Research suggests that balancing work activity with even a brief time for detaching from those activities can promote greater energy, mental clarity, creativity and focus, ultimately growing our capacity for resilience throughout the course of the workday. The long-term payoff is that we preserve energy and prevent burnout over the course of days, weeks and months.
Develop mental agility.
It is possible — without too much effort — to literally switch the neural networks with which we process the experience of stress in order to respond to rather than react to any difficult situation or person. This quality of mental agility hinges on the ability to mentally “decenter” stressors in order to effectively manage them.
“Decentering” stress is not denying or suppressing the fact that we feel stressed — rather, it is the process of being able to pause, to observe the experience from a neutral standpoint, and then to try to solve the problem.
When we are able to cognitively take a step back from our experience and label our thoughts and emotions, we are effectively pivoting attention from the narrative network in our brains to the more observational parts of our brains.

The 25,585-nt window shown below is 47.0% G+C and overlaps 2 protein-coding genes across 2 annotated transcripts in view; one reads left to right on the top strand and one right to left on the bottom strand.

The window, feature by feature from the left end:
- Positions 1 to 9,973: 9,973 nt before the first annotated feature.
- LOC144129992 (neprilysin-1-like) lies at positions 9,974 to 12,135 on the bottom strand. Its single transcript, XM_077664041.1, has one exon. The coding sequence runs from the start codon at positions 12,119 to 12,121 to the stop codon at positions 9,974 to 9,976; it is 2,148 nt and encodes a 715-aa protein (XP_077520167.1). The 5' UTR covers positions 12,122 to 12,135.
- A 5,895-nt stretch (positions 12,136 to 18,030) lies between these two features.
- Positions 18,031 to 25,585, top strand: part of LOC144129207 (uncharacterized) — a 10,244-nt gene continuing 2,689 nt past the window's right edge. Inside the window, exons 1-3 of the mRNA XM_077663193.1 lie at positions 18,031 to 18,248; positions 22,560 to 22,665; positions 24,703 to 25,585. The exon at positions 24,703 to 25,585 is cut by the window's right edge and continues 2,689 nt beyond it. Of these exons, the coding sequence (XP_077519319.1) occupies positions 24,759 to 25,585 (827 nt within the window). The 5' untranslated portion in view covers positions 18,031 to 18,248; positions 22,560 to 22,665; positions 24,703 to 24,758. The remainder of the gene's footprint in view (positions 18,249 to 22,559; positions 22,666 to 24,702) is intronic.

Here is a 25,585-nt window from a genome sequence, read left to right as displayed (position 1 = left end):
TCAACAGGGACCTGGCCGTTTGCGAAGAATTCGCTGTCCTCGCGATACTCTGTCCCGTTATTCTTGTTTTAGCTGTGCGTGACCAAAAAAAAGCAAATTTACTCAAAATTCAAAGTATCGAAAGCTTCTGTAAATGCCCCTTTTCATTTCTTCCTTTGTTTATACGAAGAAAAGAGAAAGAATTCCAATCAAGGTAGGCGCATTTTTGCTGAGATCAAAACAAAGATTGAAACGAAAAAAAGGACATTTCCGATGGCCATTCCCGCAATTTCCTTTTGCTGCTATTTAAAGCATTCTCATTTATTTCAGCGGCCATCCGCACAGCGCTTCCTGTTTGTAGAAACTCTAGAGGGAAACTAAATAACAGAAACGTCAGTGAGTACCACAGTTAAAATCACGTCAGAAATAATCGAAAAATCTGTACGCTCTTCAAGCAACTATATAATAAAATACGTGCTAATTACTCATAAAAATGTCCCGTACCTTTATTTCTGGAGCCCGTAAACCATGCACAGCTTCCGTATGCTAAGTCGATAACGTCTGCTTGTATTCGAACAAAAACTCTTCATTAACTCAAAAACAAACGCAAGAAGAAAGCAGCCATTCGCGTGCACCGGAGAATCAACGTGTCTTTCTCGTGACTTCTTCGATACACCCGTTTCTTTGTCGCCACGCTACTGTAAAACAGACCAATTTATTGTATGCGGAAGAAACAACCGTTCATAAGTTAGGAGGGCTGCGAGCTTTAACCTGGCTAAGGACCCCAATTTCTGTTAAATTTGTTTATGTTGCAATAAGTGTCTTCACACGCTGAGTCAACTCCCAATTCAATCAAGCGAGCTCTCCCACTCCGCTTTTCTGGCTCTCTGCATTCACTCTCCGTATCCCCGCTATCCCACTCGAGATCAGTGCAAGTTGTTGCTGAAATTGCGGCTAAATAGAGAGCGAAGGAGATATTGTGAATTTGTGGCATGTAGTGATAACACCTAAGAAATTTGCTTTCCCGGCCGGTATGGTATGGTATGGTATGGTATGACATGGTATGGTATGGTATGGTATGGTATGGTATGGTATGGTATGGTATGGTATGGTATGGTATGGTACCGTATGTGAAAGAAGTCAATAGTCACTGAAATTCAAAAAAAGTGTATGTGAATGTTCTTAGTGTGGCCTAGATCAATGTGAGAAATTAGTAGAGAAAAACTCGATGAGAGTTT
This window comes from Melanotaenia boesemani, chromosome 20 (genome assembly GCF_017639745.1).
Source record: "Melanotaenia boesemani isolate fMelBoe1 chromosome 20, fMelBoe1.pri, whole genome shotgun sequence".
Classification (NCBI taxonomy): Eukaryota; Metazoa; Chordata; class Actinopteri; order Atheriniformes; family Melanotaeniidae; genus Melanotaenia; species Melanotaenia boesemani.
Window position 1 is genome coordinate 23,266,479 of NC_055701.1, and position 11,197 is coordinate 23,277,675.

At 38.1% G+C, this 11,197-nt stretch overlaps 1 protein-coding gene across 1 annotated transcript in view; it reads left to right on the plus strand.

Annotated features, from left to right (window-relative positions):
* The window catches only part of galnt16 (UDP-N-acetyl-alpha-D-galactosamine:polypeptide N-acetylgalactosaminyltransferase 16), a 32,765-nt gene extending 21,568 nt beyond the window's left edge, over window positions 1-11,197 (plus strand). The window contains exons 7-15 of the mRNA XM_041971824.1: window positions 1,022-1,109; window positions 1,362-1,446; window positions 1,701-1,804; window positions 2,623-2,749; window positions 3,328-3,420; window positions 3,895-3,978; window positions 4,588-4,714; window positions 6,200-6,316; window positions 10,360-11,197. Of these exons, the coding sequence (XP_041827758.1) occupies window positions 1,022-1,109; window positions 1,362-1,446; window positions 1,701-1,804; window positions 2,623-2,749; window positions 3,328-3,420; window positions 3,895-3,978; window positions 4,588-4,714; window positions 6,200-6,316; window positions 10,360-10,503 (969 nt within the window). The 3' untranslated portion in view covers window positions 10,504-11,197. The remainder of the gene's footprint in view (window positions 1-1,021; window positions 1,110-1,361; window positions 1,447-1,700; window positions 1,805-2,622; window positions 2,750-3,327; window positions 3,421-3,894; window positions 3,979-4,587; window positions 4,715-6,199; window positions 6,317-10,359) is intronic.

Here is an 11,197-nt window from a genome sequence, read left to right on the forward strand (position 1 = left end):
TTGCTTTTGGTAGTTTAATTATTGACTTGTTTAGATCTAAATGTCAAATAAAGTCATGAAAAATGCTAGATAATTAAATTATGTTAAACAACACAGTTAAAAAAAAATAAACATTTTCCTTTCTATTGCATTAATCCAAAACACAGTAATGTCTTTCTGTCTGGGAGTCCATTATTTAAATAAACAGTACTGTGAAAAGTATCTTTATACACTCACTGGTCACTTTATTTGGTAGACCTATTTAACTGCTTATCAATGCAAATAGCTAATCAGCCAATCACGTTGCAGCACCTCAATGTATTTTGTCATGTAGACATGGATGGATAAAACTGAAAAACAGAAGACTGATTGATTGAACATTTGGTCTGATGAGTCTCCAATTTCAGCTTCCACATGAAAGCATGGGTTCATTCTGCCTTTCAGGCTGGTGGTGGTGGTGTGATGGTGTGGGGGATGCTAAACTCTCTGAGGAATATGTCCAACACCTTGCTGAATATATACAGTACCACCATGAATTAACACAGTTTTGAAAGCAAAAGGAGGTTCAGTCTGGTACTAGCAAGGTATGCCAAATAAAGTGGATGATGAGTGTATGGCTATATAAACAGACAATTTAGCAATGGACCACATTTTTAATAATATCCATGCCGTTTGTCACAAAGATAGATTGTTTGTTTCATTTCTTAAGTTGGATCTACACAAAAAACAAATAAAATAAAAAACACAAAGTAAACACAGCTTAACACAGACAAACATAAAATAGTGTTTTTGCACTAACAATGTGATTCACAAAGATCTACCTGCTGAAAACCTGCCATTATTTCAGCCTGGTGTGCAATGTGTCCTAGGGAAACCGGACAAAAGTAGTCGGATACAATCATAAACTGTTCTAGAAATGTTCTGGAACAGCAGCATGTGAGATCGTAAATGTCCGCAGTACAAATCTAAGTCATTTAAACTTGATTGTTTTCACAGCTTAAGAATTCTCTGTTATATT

Being mentally agile, and decentering stress when it occurs, enables the core resilience skill of “response flexibility,” which reknowned psychologist Linda Graham describes as “the ability to pause, step back, reflect, shift perspectives, create options and choose wisely.
One of the most overlooked aspects of the resilience skill set is the ability to cultivate compassion — both self-compassion and compassion for others. According to research cited by the Greater Good Science Center at UC Berkeley, compassion increases positive emotions, creates positive work relationships, and increases cooperation and collaboration. Compassion and business effectiveness are not mutually exclusive. Rather, individual, team and organizational success rely on a compassionate work culture.
Finally, it is now possible to conclude that a broad set of skills and behaviors that enable resilience in the workplace are a good return on investment. The ability to build resilience is a skill that will serve you well in an increasingly stressful work world. And companies stand to benefit from a more resilient workforce. Building an organizational culture that encourages and supports resilience training just makes good business sense.